Monodispersed polymethylmethacrylate spheres are synthesized from the emulsion polymerization of a rapidly stirred aqueous suspension of methyl methacrylate. 2,2-Azobis(2-methylpropionamidine) dihydrochloride is a heat activated water soluble free radical initiator so the emulsion droplets polymerize starting from their outer edge. The small uniform diameter particles should appear irridescent if they are close-packed and their size is similar to the wavelength of visible light.
- Wear eye protection
- Chemical gloves recommended
- Fumehood recommended
Step 1. Add a 20×10 mm oval-shaped magnetic stir bar to a 25 mL round bottom flask. (It is important to use a stir bar designed for a round bottom flask for maximum stirring.)
Step 2. Add a teflon sleeve to the end of a condenser. (Not using a teflon sleeve usually results in a permanently polymethylmethacrylate fused joint at the end of the experiment.)
Step 3. Add 16 mL pure water and stir under a slow flow of nitrogen. The nitrogen enters through a long needle and exits through a short needle passing through a septum in the top of a condenser and then to a bubbler to monitor flow. A Corning stirrer-hotplate spins the stir bar at maximum speed and keeps the temperature at 70 °C. A crystallizing dish containing water helps minimize temperature fluctuations.
Step 4. Add 3.0 mL methyl methacrylate. Maintain the 70 °C temperature and rapid stirring. The size of the spheres produced depend on temperature, stir rate, and concentration. The methyl methacrylate should form a suspension with uniformly sized spherical particles in the water. (Click to see an image of poorly-stirred product or a well-stirred product.)
Step 5. When conditions are stable, quickly add 0.015 to 0.020 g 2,2-azobis(2-methylpropionamidine) dihydrochloride and resume nitrogen flow. This compound decomposes with heat to produce a free radical initiator for the polymerization reaction.
Step 6. A milky white suspension is observed as the polymerization proceeds. Keep adjusting the temperature to maintain 70 °C for the next 40 minutes.
Step 7. After 40 minutes of heating, remove the condenser. There should not be a noticeable odor if the polymerization was successful. Be sure to return the Teflon joint sleeve. If you will be measuring the sphere size by optical diffraction, transfer part of the suspension to a 1.5 mL microcentrifuge tube to save for use in that experiment. If you will be measuring the sphere size by Stoke’s Law, transfer the rest of the suspension to a test tube. Seal tightly so that the water will not evaporate. Monitor the height of the spheres and the height of the solution for at least a week. Plot the height in mm as a function of the number of settling hours. Obtain these measurements before doing the next step.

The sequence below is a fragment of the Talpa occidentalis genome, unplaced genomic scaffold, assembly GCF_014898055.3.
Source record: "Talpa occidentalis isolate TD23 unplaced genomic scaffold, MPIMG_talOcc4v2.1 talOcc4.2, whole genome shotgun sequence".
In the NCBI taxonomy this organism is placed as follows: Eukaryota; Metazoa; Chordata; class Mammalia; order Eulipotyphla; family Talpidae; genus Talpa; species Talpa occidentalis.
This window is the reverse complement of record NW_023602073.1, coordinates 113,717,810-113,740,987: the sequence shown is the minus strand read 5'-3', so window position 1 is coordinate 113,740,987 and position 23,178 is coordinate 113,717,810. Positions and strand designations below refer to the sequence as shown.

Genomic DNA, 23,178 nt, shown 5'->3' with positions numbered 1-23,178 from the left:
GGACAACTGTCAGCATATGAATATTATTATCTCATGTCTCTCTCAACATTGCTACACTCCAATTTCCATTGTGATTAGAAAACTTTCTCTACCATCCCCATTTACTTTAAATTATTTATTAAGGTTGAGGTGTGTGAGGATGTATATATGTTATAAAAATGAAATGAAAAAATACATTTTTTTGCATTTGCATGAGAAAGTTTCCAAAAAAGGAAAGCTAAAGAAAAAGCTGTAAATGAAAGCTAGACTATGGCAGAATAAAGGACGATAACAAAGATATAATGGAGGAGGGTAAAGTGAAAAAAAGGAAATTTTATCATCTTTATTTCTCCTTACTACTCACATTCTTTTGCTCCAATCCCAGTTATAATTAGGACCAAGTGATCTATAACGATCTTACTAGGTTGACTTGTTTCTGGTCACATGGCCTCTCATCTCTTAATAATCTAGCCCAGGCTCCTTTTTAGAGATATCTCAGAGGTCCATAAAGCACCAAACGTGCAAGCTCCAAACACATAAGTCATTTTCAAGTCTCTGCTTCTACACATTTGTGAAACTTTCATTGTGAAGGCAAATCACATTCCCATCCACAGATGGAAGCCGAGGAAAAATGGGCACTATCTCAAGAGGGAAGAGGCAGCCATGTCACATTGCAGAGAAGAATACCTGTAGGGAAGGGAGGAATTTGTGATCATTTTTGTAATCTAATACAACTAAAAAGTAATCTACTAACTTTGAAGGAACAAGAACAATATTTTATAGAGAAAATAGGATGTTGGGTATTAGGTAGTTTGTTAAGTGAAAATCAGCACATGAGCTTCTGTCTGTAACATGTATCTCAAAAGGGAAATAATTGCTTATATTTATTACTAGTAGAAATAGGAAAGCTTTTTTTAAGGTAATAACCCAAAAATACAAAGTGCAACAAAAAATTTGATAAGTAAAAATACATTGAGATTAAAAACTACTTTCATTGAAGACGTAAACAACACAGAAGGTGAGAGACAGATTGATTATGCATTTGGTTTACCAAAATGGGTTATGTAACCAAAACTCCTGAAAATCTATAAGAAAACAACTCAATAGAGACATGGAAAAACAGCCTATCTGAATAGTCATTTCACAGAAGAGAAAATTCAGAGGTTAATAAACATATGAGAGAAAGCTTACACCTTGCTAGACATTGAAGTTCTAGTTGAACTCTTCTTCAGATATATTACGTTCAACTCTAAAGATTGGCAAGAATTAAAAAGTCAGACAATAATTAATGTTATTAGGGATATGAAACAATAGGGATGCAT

Step 8. Spin your sample at 5000 rpm for 15 minutes. Always balance the centrifuge by pairing tubes such that opposing tubes have the same amount of solution. (Spinning at 10,000 rpm appears to crush the product.)
Step 9. Remove and discard the water above the polymerized polymethylmethacrylate spheres. Add more sample to the same tube and repeat many times in order to isolate the spheres in just a few tubes.
Step 10. Successful product will change colors with the angle of observation or lighting; the product should look irridescent.
Step 11. Transfer product to a pre-weighed open container and let the water evaporate overnight to leave a dry powder. Record the weight of product obtained.
- Methyl methacrylate, Aldrich M55909
- 2,2-Azobis(2-methylpropionamidine) dihydrochloride, Aldrich 440914
- 20×10 mm oval-shaped magnetic stir bar, VWR 58949-006
- Reusable Teflon joint sleeves, VWR 56608-XXX
- 25 mL round bottom flask, condenser, crystallizing dish
- Nitrogen, septum, hoses, syringe needles
- Centrifuge and tubes